On a recent trip my wife and I happened upon a kiddie playground replete with swings, horizontal monkey bars, slides of various sizes, a whirl, etc.
The playground was vacant but as we walked we spied a series of warning signs alerting people to the dangers that lurked within the playground’s confines. There were nineteen separate warnings telling children “not to run or use the equipment improperly; not to climb or stand too close to a moving swing and not to jump off a moving whirl.” Other signs cautioned to use only proper footwear, only the correct grip on the equipment and only to slide with their feet up.
After reading all the warnings Bobbi and just looked at each other and shook our heads. Actually I’m surprised the signs didn’t include “Do not play or have too much fun.” Then my mind immediately flashed back to Bill Bryson’s book, “The Thunderbolt Kid, a fanciful trip through time describing what it was like growing up in the 50s and 60s.
Mr. Bryson and I roughly the same age, so when he writes about his youth, it always brings a smile to my face and makes me realize just how fortunate we were to have been kids during a time period that could arguably be described as America’s “wonder years,” a time when optimism permeated the land, the future was one of limitless promise and opportunity and common sense prevailed.
In his book Bryson made a comment about how “the people responsible for the 50s” (or words to that effect) had created a world in which everything was good for you, to wit:
“More doctors smoke Camels than any other cigarette” was an advertisement that embodied the times. And why not, smoking cigarettes soothed jangled nerves, sharpened minds and gave the smoker an added a degree of sophistication.
Does anyone remember fluoroscopes, those ubiquitous machines that were featured in just about every shoe store? This was surely a good thing, right? Moms could make certain their kids’ shoes fit properly all while having their young charges’ bodies bathed in those ever so benign X-rays. It’s a wonder that after Mom paid for our Buster Browns we didn’t walk out of the store glowing like an ember.
As Bryson was wont to say, Americans were indestructible back then. There was no need for seat belts, airbags, smoke detectors, bottled water (garden hoses were just fine) and we didn’t need safety caps on medicines,” but guess what, we survived although I don’t know how considering that today about two hundred governmental agencies tell us that without thousands of pages of regulations we surely can’t live happy and fulfilling lives.
We didn’t need a warning label to tell us that drinking bleach or windshield de-icing fluid wasn’t as refreshing as having a Coke on a hot summer’s day, nor did we need to be reminded that gasoline when exposed to a lighted match might actually combust or that Styrofoam packaging was not to be ingested orally (is there another way?)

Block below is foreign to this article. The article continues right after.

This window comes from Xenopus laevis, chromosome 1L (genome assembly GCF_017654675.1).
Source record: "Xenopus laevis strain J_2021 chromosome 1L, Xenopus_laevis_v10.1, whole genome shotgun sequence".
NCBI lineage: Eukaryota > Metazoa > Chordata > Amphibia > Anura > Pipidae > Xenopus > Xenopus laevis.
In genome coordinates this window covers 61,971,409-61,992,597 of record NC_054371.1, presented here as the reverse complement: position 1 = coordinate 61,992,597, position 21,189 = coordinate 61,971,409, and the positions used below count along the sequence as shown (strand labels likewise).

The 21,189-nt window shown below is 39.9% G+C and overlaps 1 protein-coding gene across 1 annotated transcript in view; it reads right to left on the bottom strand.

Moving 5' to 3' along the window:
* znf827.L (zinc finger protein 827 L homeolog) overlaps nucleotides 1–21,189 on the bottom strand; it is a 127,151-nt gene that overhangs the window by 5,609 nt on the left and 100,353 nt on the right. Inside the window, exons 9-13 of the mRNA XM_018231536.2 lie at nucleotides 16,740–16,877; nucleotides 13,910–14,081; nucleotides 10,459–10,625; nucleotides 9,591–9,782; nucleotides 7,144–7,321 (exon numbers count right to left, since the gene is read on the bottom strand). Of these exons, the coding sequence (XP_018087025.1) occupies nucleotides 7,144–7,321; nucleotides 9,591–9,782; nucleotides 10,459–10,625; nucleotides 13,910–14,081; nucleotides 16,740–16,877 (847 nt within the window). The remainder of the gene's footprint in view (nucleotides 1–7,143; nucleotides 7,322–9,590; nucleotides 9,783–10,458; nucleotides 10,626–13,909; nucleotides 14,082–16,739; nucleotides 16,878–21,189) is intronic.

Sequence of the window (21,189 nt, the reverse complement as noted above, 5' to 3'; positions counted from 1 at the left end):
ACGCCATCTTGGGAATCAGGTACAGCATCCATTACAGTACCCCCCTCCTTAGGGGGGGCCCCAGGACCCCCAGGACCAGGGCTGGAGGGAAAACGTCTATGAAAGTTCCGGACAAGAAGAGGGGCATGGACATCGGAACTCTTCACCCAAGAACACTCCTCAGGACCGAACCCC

Meanwhile, as Bryson also observed that there was a certain endearing innocence to that time as the following story illustrates. On April 3rd 1956 a Mrs. Julia Chase of Hagerstown Maryland was on a tour of the White House. Somehow Mrs. Chase became separated from her group and appeared to vanish into thin air.
As it turned out, Mrs. Chase roamed the hallways of the White House for more than four hours before she was found, “…disheveled, vague and not quite lucid,” after having set five small fires all around the White House.
According to the news reports of the day, when Mrs. Chase was finally located she was taken to the White House staff kitchen, given a cup of tea and released into the custody of her family—no one has heard from or about Mrs. Chase since.
Can anyone imagine what would happen if that same scenario occurred today? My guess is Seal Team Six, the Secret Service and a Washington D.C. police SWAT team would have been dispatched to “take down” the intruder, amid cries to increase the White House’s security budget. Ah yes, progress.
But even if the 50s and 60s days weren’t quite as idyllic as I recall—they were certainly much simpler. Don’t get me wrong, safety warnings are there for a reason and I’m sure their existence has done a lot of good, but c’mon, do we really need to be told not to trim shrubbery with a lawnmower?
There’s a piece written by a columnist from Indiana that’s circulated on the Internet for years—it’s a bit long to repeat here so I’ll conclude with the last line from that essay, “Common Sense was preceded in death by his wife, Discretion; his daughter, Responsibility; and his son, Reason, he is survived by his two stepbrothers, Half-Wit and Dim-Wit.”
Quote of the day: “A common mistake that people make when trying to design something completely foolproof is to underestimate the ingenuity of complete fools”—Douglas Adams